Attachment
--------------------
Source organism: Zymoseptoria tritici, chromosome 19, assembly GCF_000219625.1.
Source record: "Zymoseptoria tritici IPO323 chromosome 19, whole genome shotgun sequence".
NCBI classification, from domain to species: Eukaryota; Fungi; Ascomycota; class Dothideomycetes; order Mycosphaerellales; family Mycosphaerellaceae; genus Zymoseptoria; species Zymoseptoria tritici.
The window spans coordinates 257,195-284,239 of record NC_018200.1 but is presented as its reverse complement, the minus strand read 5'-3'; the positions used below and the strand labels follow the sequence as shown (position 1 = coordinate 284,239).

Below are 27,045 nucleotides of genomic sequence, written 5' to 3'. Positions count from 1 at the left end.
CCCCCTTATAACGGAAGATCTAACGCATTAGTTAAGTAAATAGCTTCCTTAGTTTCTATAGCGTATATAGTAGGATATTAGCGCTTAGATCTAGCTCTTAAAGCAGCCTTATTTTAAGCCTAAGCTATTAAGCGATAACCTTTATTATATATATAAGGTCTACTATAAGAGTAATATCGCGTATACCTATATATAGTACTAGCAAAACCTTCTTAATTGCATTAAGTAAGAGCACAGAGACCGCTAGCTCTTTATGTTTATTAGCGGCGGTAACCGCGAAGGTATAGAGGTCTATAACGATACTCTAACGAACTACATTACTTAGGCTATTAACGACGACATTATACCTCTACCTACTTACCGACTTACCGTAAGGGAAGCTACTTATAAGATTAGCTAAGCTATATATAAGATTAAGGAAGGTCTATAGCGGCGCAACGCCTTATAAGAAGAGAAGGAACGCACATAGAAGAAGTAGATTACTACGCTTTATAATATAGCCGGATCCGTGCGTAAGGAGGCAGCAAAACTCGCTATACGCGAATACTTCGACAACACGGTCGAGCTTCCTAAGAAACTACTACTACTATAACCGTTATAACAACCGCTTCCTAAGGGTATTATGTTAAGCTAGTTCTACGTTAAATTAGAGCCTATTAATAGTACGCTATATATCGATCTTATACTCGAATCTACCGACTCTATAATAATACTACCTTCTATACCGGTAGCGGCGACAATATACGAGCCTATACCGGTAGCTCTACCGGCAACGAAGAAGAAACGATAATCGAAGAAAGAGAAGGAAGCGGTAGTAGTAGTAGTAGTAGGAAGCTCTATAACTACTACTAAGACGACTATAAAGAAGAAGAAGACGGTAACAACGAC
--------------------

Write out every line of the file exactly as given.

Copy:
Source organism: Zymoseptoria tritici, chromosome 19, assembly GCF_000219625.1.
Source record: "Zymoseptoria tritici IPO323 chromosome 19, whole genome shotgun sequence".
NCBI classification, from domain to species: Eukaryota; Fungi; Ascomycota; class Dothideomycetes; order Mycosphaerellales; family Mycosphaerellaceae; genus Zymoseptoria; species Zymoseptoria tritici.
The window spans coordinates 257,195-284,239 of record NC_018200.1 but is presented as its reverse complement, the minus strand read 5'-3'; the positions used below and the strand labels follow the sequence as shown (position 1 = coordinate 284,239).

Below are 27,045 nucleotides of genomic sequence, written 5' to 3'. Positions count from 1 at the left end.
CCCCCTTATAACGGAAGATCTAACGCATTAGTTAAGTAAATAGCTTCCTTAGTTTCTATAGCGTATATAGTAGGATATTAGCGCTTAGATCTAGCTCTTAAAGCAGCCTTATTTTAAGCCTAAGCTATTAAGCGATAACCTTTATTATATATATAAGGTCTACTATAAGAGTAATATCGCGTATACCTATATATAGTACTAGCAAAACCTTCTTAATTGCATTAAGTAAGAGCACAGAGACCGCTAGCTCTTTATGTTTATTAGCGGCGGTAACCGCGAAGGTATAGAGGTCTATAACGATACTCTAACGAACTACATTACTTAGGCTATTAACGACGACATTATACCTCTACCTACTTACCGACTTACCGTAAGGGAAGCTACTTATAAGATTAGCTAAGCTATATATAAGATTAAGGAAGGTCTATAGCGGCGCAACGCCTTATAAGAAGAGAAGGAACGCACATAGAAGAAGTAGATTACTACGCTTTATAATATAGCCGGATCCGTGCGTAAGGAGGCAGCAAAACTCGCTATACGCGAATACTTCGACAACACGGTCGAGCTTCCTAAGAAACTACTACTACTATAACCGTTATAACAACCGCTTCCTAAGGGTATTATGTTAAGCTAGTTCTACGTTAAATTAGAGCCTATTAATAGTACGCTATATATCGATCTTATACTCGAATCTACCGACTCTATAATAATACTACCTTCTATACCGGTAGCGGCGACAATATACGAGCCTATACCGGTAGCTCTACCGGCAACGAAGAAGAAACGATAATCGAAGAAAGAGAAGGAAGCGGTAGTAGTAGTAGTAGTAGGAAGCTCTATAACTACTACTAAGACGACTATAAAGAAGAAGAAGACGGTAACAACGAC